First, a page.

Medicaid is the nation's major public health insurance program for low-income Americans, financing health and long-term care services for over 52 million people, including children and many of the sickest and poorest in our nation. Since its enactment in 1965, Medicaid has improved access to health care for low-income individuals, financed innovations in health care delivery, and functioned as the nation’s primary source of long-term care financing. The State Children’s Health Insurance Program (SCHIP) was enacted in 1997 to provide coverage to uninsured low-income children who did not qualify for Medicaid.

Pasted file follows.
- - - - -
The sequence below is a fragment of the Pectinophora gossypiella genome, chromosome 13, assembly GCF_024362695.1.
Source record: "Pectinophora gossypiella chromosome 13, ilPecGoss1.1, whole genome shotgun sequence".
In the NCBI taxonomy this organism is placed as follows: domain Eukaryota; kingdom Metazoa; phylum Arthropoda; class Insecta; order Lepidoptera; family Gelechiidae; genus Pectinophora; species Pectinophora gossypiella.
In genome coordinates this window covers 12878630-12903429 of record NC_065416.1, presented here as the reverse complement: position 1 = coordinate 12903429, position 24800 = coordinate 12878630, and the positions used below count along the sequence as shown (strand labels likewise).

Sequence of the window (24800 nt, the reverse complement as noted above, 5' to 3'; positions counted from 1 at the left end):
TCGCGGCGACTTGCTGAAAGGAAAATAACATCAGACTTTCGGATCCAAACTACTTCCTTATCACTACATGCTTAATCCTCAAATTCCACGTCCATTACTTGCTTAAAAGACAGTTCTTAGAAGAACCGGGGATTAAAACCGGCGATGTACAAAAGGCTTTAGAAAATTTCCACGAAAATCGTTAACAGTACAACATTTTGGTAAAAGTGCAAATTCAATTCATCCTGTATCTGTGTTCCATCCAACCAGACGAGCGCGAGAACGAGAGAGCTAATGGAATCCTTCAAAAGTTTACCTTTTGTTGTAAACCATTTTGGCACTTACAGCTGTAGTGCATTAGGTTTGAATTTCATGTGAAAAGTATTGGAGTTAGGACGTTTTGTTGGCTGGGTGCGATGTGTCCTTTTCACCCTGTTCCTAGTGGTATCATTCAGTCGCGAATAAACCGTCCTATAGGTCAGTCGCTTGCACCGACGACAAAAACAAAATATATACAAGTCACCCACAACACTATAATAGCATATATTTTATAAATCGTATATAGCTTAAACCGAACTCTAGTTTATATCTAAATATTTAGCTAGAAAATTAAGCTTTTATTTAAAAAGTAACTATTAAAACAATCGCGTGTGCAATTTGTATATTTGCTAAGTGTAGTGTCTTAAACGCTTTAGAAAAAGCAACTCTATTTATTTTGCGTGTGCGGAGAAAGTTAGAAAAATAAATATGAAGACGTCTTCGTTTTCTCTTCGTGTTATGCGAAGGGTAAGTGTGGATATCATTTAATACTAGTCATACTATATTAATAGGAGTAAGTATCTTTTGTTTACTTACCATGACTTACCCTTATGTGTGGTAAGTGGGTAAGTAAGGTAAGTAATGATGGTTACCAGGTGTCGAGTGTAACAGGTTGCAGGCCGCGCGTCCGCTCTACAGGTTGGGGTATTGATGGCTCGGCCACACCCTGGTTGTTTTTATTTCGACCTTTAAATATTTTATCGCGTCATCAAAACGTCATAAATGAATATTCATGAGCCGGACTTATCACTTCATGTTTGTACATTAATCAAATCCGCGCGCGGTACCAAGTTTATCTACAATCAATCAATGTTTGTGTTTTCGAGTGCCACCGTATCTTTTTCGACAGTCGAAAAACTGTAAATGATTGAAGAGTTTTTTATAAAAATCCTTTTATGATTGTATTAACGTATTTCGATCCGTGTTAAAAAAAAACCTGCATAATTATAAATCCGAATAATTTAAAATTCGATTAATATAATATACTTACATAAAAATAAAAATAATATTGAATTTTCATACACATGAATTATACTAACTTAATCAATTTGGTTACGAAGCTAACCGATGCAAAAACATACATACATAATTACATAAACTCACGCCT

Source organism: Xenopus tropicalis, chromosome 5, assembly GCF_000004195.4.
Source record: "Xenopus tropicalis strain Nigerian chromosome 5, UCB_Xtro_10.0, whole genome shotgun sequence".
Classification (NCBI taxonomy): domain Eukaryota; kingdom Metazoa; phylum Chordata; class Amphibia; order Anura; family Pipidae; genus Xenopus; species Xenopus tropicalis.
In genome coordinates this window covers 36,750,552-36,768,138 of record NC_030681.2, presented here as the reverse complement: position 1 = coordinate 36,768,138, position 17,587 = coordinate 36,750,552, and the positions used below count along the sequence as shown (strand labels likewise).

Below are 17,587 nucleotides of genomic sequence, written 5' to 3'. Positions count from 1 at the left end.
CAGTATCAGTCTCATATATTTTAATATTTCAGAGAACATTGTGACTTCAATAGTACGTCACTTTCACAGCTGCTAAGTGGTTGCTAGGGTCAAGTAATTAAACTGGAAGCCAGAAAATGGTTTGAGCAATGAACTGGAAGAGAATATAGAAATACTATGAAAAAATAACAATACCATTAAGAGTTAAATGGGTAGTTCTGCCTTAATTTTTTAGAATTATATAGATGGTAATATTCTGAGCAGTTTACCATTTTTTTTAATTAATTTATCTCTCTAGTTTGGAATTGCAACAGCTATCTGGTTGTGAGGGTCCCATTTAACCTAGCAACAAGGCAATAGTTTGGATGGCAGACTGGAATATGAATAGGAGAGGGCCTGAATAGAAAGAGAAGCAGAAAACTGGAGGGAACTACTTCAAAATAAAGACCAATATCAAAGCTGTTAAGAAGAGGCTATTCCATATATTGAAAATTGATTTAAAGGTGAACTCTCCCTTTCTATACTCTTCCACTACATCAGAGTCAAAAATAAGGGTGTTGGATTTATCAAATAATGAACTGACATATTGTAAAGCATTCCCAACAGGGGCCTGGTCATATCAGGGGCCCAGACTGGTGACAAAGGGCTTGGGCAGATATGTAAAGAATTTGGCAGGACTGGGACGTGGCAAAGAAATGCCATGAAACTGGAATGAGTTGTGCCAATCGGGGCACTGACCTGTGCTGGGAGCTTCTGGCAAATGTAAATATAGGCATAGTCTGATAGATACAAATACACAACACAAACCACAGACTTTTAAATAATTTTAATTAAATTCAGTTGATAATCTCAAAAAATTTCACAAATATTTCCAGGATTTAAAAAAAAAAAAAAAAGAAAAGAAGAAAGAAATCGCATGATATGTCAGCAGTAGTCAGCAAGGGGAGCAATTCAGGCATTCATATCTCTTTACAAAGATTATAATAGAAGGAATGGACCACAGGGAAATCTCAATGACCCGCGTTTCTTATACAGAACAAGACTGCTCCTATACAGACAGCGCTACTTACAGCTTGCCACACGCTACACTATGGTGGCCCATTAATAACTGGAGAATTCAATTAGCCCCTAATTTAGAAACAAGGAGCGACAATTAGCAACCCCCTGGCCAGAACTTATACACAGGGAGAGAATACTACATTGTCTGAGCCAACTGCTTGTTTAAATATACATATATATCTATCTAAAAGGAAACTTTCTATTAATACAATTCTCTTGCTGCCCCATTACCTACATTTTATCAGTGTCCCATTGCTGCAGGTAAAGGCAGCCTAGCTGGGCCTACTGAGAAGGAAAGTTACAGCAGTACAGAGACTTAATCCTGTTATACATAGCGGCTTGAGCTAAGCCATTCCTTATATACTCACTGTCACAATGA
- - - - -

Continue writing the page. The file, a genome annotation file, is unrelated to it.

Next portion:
Medicaid is now one of the centerpieces of expanding coverage in the national health reform bill. By 2019, the program is expected to cover nearly one in five Americans. Changes to the Medicaid program have enormous implications for federal and state governments, safety-net providers in the health care delivery system, nursing homes across the country, and millions of low-income families. This section's resources contain links to research, analysis, and the latest data and statistics on the Medicaid and SCHIP programs.